The mission of America’s intelligence professionals is to deliver timely, relevant, and unbiased information that includes warnings of impending threats to the nation.
Nevertheless, America’s intelligence agencies failed to “connect the dots” and provide adequate warnings that could have prevented the terrorist attacks on our homeland on Sept. 11, 2001.
Are we safer today from international terrorism than 20 years ago? Yes, but …
The affirmative answer is not as clear-cut as we would like it to be.
We are safer in the sense that U.S. intelligence collectors and analysts know a lot more about the terrorist groups that wish to do us harm. Information sharing has improved. We have better indications of potential threats as well.
Why the hesitancy on the question of our safety from terrorist attacks?
The return of the Taliban to power in Kabul is the single biggest disruption to the success of the U.S. and our allies in combating radical Islam around the globe. Intelligence capabilities in Afghanistan dissipated overnight with the just-concluded U.S. withdrawal from that country.
“Over the horizon” collection of intelligence makes for a snappy phrase, but it’s exceedingly difficult to guide that collection without boots on the ground.
Islamic State Khorasan (also known as ISIS-K), the Haqqani network, and al-Qaeda in Afghanistan are but three of the most radical jihadist elements in the world now roaming freely in a Taliban-ruled Afghanistan. The presence of additional, disparate terrorist groups in Afghanistan no longer will be closely monitored and disrupted, which makes us significantly less safe.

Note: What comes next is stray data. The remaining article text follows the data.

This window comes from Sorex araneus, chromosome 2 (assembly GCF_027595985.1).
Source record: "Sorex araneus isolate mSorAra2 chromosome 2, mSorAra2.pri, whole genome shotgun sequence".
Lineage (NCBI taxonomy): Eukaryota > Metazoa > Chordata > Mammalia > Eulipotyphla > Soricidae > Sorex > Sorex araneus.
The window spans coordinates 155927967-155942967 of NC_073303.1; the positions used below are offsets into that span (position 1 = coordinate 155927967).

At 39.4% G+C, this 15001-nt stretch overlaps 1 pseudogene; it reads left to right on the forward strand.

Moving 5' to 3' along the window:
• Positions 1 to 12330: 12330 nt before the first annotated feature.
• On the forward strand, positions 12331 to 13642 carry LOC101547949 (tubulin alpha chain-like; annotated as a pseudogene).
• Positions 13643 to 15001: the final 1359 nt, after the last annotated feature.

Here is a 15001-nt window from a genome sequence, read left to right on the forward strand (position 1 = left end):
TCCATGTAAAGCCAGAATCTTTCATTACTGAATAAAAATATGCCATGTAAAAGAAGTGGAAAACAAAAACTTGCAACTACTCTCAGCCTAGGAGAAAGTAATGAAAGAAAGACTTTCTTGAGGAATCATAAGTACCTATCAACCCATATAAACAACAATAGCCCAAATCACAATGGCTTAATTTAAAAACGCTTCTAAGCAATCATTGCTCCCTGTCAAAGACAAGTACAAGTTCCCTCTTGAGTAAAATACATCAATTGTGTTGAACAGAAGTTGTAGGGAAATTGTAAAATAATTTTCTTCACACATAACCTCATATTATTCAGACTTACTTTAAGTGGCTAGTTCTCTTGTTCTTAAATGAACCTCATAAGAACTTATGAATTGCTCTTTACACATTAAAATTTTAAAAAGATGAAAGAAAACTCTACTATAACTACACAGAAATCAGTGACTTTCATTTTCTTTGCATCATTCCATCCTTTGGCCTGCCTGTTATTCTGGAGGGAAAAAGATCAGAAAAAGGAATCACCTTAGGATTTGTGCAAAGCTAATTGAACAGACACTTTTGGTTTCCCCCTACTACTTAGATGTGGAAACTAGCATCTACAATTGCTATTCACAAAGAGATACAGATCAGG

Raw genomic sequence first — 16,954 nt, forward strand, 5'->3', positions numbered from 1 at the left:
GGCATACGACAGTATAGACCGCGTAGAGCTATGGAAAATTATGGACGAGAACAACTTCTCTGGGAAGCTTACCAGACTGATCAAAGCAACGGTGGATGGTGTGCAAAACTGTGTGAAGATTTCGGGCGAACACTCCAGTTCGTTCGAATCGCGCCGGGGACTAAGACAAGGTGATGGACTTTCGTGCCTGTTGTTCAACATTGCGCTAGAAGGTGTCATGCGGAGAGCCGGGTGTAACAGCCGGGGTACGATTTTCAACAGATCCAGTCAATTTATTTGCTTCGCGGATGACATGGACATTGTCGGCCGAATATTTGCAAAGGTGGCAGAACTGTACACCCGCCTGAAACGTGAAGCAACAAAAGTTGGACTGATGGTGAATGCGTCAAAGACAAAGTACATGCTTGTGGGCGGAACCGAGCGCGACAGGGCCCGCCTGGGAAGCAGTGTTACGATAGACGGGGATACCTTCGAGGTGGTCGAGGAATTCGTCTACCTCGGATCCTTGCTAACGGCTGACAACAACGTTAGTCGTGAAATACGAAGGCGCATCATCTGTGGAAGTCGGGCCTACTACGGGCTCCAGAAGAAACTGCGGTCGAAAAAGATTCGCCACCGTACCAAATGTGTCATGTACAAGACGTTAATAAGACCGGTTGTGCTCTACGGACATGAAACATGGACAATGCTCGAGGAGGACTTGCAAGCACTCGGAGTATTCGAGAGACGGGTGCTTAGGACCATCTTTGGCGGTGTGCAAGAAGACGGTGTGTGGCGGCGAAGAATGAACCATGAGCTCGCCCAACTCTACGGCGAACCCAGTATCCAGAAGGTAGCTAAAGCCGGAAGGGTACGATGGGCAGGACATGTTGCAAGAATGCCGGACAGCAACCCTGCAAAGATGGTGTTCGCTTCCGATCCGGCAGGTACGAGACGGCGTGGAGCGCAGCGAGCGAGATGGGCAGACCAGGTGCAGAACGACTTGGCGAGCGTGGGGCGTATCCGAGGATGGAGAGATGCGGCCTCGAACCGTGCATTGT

This tragic and self-inflicted outcome in Afghanistan resulted from political decisions and not from an intelligence failure to warn political decision-makers in Washington. America’s intelligence professionals provide their best assessments with levels of confidence to the president and the national security team, but it is up to those policymakers to act based on those assessments.
Poor political decisions surrounding the chaotic U.S. departure from Afghanistan and the collapse of the Afghan government have made America and our allies less safe. This outcome is a direct result of poor policy decision-making.
The 9/11 Commission Report issued in 2004 determined there were “fault lines within the U.S. government–between foreign and domestic intelligence, and between and within agencies.” Information related to impending threats that should have been shared between the CIA and the FBI was not shared. Sharing that information might well have prevented the largest attack on U.S. soil in history.
The 9/11 attacks became the catalyst for the most comprehensive reforms to America’s intelligence agencies since the National Security Act of 1947. The commission’s report provided the framework for reforms enacted in the Intelligence Reform and Terrorism Prevention Act of 2004.
Information sharing between foreign and domestic intelligence agencies became the bedrock of the reforms. In addition, the legislation created the position of the director of national intelligence; the director of the Central Intelligence Agency was given sole responsibility for leading the CIA, however. The FBI became a full-fledged member of the intelligence community in recognition of its vital domestic role.